Sustainable Finance Disclosure Regulation (“SFDR”)
Under the Sustainable Finance Disclosure Regulation (EU) 2019/2088 (“SFDR”), “Sustainability Factors” mean environmental, social and employee matters, respect for human rights, anti‐corruption and anti‐bribery matters. “Sustainability Risk” means an environmental, social or governance event or condition that, if it occurs, could cause an actual or a potential material negative impact on the value of the investment.
Investment Manager’s investment process takes into account an assessment of Sustainability Risks throughout the life cycle of an investment, from the preliminary screening to final investment proposal, and subsequently during periodic investment reviews. Due to the size of Investment Manager’s operations and significant resources required to implement a formal monitoring programme, Investment Manager does not currently assess adverse impacts that its investment decisions may have on Sustainability Factors.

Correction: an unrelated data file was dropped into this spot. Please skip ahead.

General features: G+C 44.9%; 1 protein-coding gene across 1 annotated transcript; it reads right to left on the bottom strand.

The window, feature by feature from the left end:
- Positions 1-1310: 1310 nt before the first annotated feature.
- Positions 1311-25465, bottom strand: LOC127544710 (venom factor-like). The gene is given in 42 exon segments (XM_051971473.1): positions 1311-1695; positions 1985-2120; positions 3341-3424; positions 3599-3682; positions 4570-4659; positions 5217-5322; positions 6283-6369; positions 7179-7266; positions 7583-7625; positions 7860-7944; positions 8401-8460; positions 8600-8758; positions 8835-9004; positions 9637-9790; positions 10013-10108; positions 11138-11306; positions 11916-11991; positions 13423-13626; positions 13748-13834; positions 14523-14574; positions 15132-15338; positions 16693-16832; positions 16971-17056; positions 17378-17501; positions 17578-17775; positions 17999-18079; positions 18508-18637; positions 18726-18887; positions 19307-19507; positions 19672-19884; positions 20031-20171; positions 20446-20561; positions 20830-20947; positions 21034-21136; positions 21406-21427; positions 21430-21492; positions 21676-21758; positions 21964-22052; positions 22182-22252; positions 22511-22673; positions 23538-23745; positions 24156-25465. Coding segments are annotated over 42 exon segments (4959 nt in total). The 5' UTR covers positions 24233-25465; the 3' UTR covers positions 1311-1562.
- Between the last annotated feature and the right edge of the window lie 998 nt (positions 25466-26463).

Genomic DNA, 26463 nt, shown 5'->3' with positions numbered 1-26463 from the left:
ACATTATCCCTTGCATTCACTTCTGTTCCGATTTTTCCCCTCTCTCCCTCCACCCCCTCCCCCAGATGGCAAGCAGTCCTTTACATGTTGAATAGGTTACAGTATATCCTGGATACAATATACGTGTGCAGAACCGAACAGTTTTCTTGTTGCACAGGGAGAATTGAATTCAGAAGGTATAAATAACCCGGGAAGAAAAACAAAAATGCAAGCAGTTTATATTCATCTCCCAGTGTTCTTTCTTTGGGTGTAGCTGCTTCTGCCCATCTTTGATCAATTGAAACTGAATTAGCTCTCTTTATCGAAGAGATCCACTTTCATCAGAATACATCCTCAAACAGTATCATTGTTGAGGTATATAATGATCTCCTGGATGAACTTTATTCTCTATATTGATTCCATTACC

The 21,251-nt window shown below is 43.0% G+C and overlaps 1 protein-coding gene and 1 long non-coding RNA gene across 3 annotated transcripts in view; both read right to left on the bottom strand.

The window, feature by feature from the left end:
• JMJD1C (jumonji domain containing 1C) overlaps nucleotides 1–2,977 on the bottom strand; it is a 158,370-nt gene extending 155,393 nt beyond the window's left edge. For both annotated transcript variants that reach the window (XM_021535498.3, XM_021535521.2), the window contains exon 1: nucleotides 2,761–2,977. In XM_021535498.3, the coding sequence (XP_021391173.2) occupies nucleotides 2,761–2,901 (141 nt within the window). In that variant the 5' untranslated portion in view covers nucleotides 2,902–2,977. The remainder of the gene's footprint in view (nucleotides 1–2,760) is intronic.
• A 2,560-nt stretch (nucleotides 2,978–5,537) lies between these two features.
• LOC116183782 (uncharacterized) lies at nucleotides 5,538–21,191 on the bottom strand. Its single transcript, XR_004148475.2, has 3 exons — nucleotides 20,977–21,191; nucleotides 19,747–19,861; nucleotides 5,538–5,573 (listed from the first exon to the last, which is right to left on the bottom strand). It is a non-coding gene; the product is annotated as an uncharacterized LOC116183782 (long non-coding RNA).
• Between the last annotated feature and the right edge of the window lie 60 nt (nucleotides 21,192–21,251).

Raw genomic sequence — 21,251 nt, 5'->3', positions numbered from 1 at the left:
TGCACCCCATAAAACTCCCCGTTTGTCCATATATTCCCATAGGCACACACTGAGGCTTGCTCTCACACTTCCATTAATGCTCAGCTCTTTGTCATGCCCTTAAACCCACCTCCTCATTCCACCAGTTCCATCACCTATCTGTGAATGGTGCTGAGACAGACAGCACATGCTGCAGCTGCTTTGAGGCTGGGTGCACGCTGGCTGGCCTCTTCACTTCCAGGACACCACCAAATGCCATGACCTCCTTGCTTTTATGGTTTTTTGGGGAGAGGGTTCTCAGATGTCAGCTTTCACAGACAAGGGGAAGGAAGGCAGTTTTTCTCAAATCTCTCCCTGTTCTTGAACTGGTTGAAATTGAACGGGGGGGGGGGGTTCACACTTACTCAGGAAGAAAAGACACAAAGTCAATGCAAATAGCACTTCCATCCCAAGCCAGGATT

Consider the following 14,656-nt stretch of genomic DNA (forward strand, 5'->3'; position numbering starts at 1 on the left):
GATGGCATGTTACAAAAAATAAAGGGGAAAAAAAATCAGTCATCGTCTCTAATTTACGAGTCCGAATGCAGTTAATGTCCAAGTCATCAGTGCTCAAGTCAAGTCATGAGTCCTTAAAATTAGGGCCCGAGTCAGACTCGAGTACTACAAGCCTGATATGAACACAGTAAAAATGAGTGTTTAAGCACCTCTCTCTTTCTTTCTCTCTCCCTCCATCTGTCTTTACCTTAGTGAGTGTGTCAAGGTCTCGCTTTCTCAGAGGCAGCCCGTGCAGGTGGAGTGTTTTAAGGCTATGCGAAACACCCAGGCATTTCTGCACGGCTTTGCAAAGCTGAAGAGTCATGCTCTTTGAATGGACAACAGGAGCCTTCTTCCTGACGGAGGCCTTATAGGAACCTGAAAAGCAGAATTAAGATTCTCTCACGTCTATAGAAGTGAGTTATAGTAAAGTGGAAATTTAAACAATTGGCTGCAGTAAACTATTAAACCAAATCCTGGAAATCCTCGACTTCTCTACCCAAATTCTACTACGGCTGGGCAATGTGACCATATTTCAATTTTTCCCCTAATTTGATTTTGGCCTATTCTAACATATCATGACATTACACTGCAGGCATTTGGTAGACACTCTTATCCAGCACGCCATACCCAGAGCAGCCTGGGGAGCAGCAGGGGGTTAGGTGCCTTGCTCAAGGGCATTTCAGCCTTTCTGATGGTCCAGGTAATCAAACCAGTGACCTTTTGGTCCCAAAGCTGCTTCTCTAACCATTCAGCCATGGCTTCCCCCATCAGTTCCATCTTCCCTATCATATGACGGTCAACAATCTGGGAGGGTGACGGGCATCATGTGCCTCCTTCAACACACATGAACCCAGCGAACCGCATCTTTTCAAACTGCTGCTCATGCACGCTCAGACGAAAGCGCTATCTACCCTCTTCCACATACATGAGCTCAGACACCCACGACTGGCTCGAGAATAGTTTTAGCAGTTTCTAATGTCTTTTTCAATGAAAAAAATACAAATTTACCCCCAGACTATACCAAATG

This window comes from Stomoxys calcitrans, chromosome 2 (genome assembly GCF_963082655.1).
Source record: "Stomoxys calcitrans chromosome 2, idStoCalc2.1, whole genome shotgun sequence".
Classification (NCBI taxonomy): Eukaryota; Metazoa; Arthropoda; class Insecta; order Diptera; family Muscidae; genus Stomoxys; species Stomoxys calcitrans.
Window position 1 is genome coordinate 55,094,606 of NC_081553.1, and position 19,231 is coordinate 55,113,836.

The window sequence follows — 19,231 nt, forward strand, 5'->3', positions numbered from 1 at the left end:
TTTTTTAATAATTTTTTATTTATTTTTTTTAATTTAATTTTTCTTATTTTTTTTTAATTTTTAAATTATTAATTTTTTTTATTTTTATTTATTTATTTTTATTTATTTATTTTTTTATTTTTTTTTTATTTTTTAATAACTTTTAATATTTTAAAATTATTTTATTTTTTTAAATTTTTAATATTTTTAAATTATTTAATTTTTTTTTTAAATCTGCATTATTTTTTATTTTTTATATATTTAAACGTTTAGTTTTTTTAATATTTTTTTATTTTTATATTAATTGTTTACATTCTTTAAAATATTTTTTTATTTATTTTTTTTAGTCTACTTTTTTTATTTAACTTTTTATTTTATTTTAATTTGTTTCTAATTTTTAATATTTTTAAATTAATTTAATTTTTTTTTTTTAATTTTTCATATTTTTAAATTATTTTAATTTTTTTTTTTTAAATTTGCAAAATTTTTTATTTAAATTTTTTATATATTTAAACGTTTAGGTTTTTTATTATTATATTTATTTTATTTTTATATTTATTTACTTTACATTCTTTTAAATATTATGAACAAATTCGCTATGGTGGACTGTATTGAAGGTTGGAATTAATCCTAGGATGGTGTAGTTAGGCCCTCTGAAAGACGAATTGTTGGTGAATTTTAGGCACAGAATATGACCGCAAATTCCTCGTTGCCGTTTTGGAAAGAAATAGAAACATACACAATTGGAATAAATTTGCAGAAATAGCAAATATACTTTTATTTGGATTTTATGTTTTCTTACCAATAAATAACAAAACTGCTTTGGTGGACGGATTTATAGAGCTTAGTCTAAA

By taking Sustainability Risks into consideration during its investment decision making process, the Investment Manager seeks to manage Sustainability Risks in a way that they do not have a material adverse impact on the performance of the Master Fund. However, no assurance can be given that the Investment Manager will be able to avoid and/or mitigate the impact of Sustainability Risks on the Master Fund and losses may be incurred.
The investments held in the Master Fund are exposed to different geographies and sectors of the economy and are therefore exposed to various Sustainability Risks, including but not limited to:
Air and water pollution, hazardous waste spills, environmental disasters (eg wildfires, floods, hurricanes, locusts).
Discrimination, conflict, unsafe working practices, unethical procurement practices, organised crime, human rights abuses.
Bribery and corruption, money laundering, fraud, sanctions, expropriation, cyber-attacks.